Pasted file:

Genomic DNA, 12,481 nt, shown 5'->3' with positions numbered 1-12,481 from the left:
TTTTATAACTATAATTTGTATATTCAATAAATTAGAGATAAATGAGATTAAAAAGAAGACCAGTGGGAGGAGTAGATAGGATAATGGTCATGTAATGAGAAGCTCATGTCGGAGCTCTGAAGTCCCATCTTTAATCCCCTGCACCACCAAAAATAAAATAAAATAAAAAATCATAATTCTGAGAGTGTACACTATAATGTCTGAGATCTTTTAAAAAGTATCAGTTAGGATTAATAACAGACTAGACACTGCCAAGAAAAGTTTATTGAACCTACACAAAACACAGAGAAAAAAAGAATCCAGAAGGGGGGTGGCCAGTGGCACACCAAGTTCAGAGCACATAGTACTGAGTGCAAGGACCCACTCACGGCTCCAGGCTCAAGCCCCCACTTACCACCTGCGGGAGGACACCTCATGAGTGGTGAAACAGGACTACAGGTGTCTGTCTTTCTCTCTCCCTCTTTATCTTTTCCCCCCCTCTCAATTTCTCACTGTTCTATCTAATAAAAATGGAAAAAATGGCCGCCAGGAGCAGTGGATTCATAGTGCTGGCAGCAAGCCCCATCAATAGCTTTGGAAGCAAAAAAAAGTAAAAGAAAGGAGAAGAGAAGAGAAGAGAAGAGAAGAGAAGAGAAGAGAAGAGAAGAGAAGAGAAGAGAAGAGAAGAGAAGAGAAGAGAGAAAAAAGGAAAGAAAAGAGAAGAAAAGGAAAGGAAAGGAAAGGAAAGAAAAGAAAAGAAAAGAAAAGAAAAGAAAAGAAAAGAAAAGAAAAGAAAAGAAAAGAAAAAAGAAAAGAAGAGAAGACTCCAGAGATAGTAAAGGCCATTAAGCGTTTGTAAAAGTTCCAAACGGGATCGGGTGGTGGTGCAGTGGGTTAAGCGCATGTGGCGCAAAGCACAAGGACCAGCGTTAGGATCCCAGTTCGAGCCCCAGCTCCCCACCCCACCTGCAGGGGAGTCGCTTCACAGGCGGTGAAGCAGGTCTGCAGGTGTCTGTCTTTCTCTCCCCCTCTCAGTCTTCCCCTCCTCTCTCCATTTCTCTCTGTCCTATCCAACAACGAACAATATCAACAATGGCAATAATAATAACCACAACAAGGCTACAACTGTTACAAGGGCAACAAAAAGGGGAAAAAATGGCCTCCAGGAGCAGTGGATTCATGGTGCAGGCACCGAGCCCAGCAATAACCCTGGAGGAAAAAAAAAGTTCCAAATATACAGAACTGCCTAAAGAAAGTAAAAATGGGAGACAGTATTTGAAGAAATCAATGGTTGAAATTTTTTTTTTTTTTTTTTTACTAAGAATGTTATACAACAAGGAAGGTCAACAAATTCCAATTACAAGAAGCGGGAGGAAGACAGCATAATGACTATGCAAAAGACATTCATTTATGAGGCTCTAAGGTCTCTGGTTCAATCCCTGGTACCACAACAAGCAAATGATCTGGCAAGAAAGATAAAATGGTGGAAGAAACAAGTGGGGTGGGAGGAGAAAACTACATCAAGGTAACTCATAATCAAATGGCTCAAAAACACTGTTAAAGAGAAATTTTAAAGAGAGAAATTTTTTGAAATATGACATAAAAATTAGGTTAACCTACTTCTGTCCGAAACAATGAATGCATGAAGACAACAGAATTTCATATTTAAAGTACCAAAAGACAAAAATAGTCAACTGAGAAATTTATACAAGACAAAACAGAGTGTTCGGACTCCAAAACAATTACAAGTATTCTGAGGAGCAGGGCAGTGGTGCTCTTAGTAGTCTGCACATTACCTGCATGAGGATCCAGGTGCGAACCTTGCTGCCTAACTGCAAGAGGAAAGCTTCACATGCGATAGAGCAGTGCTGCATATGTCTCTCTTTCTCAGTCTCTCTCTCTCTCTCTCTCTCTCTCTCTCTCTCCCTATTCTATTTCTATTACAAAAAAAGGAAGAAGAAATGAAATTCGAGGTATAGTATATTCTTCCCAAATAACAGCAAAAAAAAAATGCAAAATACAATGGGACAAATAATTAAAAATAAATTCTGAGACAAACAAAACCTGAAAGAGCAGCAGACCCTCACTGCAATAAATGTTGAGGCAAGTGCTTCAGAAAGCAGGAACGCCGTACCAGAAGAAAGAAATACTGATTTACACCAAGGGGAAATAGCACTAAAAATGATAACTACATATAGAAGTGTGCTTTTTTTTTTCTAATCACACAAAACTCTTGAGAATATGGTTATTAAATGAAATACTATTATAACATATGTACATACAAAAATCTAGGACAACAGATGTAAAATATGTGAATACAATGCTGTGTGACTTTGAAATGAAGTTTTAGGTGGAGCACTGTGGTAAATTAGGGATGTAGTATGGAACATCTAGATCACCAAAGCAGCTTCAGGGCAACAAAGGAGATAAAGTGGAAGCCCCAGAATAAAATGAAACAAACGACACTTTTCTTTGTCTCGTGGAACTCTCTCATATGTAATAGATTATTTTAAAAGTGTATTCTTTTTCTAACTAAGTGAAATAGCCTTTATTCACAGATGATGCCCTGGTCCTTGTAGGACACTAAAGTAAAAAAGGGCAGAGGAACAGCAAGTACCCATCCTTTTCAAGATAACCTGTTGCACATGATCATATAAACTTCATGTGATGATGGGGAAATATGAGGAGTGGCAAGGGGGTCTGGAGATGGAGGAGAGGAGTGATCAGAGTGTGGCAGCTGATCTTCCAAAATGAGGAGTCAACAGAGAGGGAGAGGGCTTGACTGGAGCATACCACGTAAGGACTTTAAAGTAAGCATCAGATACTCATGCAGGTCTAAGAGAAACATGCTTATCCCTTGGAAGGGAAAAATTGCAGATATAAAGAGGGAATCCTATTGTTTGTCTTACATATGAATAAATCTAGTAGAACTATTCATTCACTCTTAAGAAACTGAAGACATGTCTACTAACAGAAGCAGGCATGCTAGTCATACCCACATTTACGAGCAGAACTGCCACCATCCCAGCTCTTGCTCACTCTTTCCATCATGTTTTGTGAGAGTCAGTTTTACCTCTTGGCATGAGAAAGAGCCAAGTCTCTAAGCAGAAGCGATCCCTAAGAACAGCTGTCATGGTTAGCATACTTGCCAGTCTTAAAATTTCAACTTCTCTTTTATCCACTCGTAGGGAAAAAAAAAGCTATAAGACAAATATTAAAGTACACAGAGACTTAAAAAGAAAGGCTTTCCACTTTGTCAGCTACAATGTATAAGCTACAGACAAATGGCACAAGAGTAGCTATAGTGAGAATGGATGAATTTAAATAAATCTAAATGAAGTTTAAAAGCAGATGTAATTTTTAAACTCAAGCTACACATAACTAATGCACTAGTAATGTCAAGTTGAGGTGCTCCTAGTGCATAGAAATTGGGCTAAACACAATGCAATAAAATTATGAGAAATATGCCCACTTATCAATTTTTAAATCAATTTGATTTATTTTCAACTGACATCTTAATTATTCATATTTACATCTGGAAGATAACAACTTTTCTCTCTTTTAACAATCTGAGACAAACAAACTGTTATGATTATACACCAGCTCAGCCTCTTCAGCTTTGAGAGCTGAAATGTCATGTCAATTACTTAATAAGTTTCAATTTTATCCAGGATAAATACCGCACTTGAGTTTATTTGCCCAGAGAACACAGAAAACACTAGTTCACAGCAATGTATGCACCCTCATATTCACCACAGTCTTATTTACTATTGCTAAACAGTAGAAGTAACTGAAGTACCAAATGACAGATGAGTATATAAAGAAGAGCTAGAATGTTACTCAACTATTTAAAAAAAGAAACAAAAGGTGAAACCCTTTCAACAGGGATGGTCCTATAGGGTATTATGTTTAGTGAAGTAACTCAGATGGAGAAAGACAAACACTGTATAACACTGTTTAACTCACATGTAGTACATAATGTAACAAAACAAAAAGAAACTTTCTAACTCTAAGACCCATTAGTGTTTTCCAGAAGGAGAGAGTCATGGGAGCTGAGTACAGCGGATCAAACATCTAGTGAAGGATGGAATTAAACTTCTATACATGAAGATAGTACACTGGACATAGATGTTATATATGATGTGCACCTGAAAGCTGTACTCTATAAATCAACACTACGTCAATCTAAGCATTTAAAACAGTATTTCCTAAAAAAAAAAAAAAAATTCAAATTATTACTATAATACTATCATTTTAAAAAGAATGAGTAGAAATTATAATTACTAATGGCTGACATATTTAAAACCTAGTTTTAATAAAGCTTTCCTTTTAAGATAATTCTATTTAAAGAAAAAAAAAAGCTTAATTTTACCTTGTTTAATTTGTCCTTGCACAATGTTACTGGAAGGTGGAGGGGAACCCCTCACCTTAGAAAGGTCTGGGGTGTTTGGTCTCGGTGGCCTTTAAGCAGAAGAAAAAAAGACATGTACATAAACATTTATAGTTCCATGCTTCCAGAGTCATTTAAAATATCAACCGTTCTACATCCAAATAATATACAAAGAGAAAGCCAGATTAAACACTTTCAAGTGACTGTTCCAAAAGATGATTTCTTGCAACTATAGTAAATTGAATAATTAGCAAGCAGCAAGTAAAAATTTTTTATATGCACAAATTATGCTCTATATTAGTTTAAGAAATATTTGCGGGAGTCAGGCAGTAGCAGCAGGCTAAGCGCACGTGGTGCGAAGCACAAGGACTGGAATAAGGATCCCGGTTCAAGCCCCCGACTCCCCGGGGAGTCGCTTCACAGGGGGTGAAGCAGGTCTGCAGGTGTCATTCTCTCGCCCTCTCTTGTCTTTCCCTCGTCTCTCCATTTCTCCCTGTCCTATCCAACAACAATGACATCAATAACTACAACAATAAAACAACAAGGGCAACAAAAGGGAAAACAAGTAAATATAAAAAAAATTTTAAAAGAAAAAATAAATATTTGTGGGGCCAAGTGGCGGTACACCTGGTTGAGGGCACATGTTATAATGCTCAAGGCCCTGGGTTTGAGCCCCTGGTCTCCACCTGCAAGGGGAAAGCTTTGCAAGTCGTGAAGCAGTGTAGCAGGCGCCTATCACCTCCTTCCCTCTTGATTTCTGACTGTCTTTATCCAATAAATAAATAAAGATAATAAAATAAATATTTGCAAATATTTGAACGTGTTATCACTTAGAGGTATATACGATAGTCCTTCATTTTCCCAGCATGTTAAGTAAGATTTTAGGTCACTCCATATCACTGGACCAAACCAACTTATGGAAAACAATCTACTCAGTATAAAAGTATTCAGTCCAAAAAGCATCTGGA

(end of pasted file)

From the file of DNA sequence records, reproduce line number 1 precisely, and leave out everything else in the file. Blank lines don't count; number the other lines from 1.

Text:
Genomic DNA, 12,481 nt, shown 5'->3' with positions numbered 1-12,481 from the left: